VIRGINIA BEACH, Va. (WAVY) — It’s been a little over a month since 12 innocent lives were taken by a gunman at the Virginia Beach Municipal Center. While many are still working to heal and find normalcy following the horrible tragedy, there’s a physical reminder still sitting outside the center off Princess Anne Road.
For many weeks, people have paid tribute to the victims through cards, flowers, and more — creating a memorial. Although the amount of visitors paying their respects has been steady, the city says the time has come to dismantle it.
On Monday, the work will begin to preserve some of the many items left at the memorial by the families, friends and compassionate strangers.
City leaders say that it can not be a permanent memorial, but they are planning something that will honor the victims.
“It seems like a lot more people than 12 because of the stuff.” said Hilary Stanley, who was visiting the memorial on Sunday.
“Things have to move on, unfortunately. I’d love for it to stay, but it can’t stay forever unfortunately,” added Stanley.
Professionals with the Virginia Beach History Museums will begin collecting items on a regular basis to ensure the long-term preservation of its contents.
Not all of the items will be preserved — flowers (both real and artificial), vases, baskets, balloons, lawn ornaments, food and wet or moldy items will not be collected, the city says.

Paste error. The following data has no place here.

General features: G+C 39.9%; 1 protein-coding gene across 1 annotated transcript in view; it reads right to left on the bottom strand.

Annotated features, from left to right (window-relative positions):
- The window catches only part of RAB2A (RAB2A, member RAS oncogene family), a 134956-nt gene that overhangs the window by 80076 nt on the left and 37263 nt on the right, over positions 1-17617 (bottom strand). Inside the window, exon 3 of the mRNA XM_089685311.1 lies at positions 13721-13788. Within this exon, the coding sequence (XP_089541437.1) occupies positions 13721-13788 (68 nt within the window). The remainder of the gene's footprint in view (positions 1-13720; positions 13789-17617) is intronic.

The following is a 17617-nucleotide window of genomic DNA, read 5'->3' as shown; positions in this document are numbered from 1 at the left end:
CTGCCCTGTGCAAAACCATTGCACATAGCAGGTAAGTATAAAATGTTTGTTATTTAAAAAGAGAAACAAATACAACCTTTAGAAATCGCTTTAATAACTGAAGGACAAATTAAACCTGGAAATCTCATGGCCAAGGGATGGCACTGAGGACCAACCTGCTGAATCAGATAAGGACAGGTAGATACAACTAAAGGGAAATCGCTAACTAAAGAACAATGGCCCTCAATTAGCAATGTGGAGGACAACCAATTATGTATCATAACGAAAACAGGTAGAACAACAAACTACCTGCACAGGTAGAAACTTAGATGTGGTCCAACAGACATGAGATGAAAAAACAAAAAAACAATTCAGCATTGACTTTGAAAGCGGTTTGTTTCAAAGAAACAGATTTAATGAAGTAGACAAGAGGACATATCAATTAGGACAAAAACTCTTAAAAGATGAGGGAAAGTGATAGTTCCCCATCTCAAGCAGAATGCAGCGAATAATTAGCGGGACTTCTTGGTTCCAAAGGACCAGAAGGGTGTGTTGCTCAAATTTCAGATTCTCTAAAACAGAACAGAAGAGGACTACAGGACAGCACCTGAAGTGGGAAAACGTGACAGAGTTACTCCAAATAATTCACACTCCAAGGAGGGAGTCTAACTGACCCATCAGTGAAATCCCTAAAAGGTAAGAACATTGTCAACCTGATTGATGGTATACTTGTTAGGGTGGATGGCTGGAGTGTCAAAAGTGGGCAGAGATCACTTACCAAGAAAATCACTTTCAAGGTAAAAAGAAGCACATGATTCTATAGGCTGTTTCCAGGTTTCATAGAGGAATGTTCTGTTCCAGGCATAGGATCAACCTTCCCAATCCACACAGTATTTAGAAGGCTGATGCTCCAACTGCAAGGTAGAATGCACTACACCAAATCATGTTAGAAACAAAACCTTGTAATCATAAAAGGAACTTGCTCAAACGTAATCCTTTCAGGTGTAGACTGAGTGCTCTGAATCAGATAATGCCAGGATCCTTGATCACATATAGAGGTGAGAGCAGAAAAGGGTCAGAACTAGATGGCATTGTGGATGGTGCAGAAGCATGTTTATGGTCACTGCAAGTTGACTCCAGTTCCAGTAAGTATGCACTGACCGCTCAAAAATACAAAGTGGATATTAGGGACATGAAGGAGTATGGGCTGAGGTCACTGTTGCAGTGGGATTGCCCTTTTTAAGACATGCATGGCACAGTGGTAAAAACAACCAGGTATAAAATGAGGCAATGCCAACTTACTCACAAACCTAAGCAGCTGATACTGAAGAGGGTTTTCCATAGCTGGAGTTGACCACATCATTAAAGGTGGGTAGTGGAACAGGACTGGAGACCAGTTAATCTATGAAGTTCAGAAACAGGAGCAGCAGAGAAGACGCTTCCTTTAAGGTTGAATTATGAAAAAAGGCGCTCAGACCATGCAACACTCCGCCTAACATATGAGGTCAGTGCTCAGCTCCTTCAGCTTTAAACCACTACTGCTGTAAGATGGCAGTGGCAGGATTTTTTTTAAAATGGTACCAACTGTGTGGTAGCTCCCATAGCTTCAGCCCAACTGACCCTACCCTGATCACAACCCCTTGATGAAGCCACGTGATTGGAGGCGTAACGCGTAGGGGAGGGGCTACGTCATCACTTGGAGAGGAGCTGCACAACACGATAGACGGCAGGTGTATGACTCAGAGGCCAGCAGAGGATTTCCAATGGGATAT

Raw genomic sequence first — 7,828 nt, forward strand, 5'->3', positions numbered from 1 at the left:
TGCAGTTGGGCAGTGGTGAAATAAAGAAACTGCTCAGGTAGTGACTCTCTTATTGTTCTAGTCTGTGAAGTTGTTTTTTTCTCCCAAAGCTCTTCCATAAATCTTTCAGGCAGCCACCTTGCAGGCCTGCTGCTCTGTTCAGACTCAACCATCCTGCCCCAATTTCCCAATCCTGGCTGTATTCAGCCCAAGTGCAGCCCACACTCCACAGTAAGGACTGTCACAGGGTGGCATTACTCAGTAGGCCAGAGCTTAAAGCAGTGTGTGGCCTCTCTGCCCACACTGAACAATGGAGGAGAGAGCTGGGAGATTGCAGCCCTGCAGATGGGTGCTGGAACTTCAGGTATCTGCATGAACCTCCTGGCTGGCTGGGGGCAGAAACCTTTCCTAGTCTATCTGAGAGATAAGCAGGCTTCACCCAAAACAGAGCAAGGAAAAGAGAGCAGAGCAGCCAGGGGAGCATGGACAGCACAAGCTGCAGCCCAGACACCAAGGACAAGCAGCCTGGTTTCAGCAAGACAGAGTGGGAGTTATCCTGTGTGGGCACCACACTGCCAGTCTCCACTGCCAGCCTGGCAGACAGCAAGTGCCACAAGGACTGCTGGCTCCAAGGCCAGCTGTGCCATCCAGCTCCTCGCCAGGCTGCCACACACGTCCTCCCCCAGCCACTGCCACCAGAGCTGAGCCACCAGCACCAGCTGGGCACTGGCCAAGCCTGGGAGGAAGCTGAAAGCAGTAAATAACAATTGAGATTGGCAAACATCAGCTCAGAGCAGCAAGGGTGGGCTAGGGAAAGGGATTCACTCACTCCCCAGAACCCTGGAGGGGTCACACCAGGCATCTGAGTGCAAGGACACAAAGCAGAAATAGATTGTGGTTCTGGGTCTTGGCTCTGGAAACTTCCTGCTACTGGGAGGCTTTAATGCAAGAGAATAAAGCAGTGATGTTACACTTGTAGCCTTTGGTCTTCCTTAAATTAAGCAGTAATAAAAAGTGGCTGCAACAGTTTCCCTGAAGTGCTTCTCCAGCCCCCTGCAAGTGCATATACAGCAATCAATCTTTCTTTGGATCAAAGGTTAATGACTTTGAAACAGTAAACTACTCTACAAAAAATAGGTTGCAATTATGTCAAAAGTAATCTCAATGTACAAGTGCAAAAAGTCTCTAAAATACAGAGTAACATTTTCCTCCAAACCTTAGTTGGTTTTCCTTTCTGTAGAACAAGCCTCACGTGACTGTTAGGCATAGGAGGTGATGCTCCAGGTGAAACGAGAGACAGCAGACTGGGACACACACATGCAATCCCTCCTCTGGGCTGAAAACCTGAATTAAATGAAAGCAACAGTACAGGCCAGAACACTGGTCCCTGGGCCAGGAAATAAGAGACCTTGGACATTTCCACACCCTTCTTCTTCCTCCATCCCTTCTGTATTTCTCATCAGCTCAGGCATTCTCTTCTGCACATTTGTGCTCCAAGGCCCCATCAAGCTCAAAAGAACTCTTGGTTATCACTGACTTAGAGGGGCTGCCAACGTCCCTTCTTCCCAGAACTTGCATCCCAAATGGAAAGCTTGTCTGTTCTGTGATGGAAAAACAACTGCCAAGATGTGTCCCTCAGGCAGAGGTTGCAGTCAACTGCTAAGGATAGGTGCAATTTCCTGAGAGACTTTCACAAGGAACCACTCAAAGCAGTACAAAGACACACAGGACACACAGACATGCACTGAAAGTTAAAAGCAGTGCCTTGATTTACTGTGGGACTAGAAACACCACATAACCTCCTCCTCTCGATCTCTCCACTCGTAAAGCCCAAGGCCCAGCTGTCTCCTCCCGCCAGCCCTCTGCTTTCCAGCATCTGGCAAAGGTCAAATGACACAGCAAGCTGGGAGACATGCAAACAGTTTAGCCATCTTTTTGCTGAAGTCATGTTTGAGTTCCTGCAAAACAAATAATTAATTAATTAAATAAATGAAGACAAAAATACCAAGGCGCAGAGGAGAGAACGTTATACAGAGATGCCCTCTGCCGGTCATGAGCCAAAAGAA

But the more personal, customized items will stay.
“It kinda tells you a little bit about each individual and how we’re not the same. We are all different in some way, but either way we all just come together,’ said Stanley.
Staff will collect both general memorial items and those associated with each victim. The city says the items will be carefully documented and made available to the victims’ families or stored for potential future uses.
A city spokesperson says at this time, they are concentrating on healing and collecting from the memorial.
Visitors of the memorial are hoping the permanent one will be something even better.
“It could be one. It could be 500. But they should still be remembered in some way, like planting a tree with a nice plaque with all their names or a nice statue. Something more permanent that people can come see,” said Karen Oberneier, who was also visiting the memorial on Sunday.
The city is still exploring their options for a permanent monument or memorial in the coming weeks.